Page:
Whitelisting also decreases the risk of human error and unplanned security issues.  Any malware falsely clicked will not run. This new technology is providing more peace of mind to those in charge of maintaining the security of a business in addition to private users. Fact is most security breaches are due to impulsive clicking or lack of cybersecurity knowledge.  Whitelisting reduces the fear and danger that users with a low level of security knowledge can be protected.  I highly recommend learning more about this new technology.  A full list and overview of whitelist solutions can be found at:

The Truth About Thanksgiving

English explorers began coming to the shores of Massachusetts in the early 1600s. The earliest explorers would capture the Indians and ship them back to England to work as slaves.  Once word got out about the paradise they discovered in The New World, the Pilgrims began showing up… literally in boatloads.

The early Pilgrims who first arrived in America did not do very well.  Many died during the winter due to sickness and lack of food and proper shelter.  The following Spring,  the Pilgrims were confronted by a tribe of Indians called the Wampanoags.  Among them was an Indian named Squanto who had been sold into slavery and eventually escaped by way of a friendly English explorer, Captain John Weymouth.  Captain Weymouth taught Squanto how to speak English so he could communicate with the newcomers.   Squanto and his fellow tribesmen saw that the Pilgrims were in rough shape.  They began to teach them how to survive.  They brought them meat, furs for clothing, and taught them how to farm the land and build proper shelter.

When the Fall season came, thanks to the help of Squanto and the Wampanoags, the Pilgrims were in much better health, had plenty of food, and had built houses that would keep them warm and protected through the winter.  The Pilgrim’s leader, Captain Miles Standish invited the Wampanoags to celebrate and give thanks.  They were overwhelmed by the number of Indians that showed up and quickly realized they did not have enough food. Squanto and the Wampanoag leader ordered their men to go back to their village and bring more food. The Indians ended up supplying most of the food and they celebrated  the First Thanksgiving in peace for three days.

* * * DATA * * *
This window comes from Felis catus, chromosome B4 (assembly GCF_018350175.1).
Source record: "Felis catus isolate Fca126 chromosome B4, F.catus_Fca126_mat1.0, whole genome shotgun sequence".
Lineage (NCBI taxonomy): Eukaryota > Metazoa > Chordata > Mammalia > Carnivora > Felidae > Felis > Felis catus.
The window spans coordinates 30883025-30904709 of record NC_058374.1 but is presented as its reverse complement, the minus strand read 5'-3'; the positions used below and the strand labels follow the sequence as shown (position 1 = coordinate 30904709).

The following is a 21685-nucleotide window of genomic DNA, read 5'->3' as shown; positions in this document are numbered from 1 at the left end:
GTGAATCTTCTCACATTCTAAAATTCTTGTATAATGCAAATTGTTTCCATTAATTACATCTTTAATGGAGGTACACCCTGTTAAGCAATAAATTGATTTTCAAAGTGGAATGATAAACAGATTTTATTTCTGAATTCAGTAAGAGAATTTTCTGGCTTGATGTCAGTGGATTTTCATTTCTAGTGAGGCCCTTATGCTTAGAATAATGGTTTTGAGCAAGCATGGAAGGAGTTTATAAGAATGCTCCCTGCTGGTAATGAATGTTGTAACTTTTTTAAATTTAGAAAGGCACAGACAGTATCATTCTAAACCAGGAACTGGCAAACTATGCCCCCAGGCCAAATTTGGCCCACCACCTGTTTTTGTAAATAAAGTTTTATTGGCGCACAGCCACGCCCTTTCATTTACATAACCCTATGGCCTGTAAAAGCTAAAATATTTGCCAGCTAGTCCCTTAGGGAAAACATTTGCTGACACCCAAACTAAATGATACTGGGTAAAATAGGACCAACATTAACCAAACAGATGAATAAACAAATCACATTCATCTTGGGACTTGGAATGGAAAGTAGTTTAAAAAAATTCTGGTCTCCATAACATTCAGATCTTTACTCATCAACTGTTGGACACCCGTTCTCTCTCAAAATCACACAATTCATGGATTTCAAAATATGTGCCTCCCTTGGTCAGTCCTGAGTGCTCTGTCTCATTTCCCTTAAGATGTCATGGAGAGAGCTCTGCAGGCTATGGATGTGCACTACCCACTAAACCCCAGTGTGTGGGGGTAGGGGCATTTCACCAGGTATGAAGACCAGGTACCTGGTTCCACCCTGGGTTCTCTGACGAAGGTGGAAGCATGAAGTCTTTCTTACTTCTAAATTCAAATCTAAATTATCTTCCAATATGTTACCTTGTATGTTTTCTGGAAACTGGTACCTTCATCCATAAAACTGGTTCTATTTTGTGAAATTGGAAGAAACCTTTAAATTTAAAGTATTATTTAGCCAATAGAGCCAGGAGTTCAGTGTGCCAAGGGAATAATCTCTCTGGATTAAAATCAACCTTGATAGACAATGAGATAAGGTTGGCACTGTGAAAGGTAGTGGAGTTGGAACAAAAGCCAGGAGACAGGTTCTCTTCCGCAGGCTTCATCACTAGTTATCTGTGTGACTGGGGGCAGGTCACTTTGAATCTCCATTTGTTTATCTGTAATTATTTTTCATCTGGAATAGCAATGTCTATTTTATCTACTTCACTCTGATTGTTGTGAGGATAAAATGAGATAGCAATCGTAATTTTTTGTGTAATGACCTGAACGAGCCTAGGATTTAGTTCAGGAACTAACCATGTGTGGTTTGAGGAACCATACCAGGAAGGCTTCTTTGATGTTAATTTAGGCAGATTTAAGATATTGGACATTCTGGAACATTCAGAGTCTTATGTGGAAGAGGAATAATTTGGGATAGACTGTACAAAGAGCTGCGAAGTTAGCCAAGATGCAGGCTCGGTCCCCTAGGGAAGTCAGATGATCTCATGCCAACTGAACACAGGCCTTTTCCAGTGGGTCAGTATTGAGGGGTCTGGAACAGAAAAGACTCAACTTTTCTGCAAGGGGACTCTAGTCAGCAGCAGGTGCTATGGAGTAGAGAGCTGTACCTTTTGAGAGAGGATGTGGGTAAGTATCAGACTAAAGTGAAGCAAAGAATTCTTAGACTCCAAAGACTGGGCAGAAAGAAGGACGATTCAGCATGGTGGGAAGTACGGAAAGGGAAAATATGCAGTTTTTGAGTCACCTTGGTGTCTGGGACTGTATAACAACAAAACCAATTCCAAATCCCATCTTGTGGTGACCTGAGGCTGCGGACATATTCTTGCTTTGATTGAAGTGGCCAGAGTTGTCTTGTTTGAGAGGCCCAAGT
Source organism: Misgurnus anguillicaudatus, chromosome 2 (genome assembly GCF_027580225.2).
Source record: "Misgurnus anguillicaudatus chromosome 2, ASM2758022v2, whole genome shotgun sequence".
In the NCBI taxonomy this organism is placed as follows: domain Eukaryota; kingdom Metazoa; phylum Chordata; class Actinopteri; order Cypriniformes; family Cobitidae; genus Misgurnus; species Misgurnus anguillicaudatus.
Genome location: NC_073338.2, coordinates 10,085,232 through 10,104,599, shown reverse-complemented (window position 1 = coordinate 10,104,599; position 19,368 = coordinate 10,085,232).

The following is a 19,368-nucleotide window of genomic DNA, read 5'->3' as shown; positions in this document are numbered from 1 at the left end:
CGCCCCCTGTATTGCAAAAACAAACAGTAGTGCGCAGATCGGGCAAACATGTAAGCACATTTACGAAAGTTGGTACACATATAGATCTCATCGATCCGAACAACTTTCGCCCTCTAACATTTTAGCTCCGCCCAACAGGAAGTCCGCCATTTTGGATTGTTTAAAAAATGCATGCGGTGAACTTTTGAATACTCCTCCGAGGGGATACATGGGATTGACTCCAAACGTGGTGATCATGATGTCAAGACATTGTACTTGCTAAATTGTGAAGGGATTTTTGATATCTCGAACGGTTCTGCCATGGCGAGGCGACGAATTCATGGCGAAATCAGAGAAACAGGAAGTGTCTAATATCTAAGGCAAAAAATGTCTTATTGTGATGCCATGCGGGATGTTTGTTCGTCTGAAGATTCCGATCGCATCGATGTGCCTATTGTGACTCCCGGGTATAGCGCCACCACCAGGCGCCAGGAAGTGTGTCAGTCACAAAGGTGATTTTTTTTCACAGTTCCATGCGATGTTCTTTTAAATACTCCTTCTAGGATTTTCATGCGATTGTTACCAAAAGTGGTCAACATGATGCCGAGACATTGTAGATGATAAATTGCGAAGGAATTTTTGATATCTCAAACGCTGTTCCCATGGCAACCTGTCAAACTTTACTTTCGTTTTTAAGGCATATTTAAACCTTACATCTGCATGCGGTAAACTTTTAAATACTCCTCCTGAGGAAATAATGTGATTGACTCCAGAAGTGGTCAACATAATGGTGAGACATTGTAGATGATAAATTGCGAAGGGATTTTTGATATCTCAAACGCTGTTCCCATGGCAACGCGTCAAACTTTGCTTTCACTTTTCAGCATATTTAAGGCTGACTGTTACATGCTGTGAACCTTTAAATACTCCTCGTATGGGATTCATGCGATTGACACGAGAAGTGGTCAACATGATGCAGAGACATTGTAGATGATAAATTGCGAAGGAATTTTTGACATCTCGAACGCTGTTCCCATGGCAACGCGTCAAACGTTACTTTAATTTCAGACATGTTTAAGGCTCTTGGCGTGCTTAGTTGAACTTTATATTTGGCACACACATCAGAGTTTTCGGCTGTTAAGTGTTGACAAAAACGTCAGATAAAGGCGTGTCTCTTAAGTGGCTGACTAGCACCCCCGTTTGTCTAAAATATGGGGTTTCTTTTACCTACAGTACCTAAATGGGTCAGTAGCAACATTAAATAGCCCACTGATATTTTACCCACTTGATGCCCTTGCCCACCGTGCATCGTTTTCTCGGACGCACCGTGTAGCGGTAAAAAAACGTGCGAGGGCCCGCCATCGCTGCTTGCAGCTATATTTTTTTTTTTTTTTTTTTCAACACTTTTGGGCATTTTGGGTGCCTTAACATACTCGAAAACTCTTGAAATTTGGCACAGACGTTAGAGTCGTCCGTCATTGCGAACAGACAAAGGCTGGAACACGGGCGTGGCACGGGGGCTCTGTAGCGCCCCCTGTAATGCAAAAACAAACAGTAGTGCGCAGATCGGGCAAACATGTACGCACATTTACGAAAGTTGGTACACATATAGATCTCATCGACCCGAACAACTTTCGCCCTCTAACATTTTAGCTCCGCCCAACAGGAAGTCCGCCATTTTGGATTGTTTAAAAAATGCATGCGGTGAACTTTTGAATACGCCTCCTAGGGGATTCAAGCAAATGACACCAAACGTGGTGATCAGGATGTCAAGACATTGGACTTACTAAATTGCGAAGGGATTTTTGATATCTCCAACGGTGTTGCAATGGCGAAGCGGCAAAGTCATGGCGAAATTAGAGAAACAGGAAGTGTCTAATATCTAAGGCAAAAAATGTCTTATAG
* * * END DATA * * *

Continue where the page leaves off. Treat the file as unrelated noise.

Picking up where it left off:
Soon after, the Puritans began migrating to the New World to avoid persecution from the English. The white man eventually outnumbered the Indians and no longer needed their help to survive. The Puritans began to condemn the Wampanoag’s religious beliefs and customs which were based on giving charity to the helpless and hospitality to anyone who came to them with empty hands.     A generation later, the children of that first Thanksgiving Day celebration began killing each other which became known as King Philip’s War.

At the end of that conflict most New England Indians were either annihilated, fled north among the French in Canada, or they were sold into slavery in the Carolinas by the Puritans. The trade of Indian slaves became so successful that several Puritan ship owners in Boston began invading the Ivory Coast of Africa for black slaves to sell to the colonies of the South, which marked the beginning of the African American-based slave trade.

In closing, combining both a blacklist and whitelist anti-virus strategy will dramatically mitigate your risk of becoming a victim of a cyber-attack. As for the truth about Thanksgiving and how it relates to Anti-Virus Protection, I welcome your feedback.

Wishing you all a Secure and Happy Thanksgiving!!



Cross-posted from The Park Press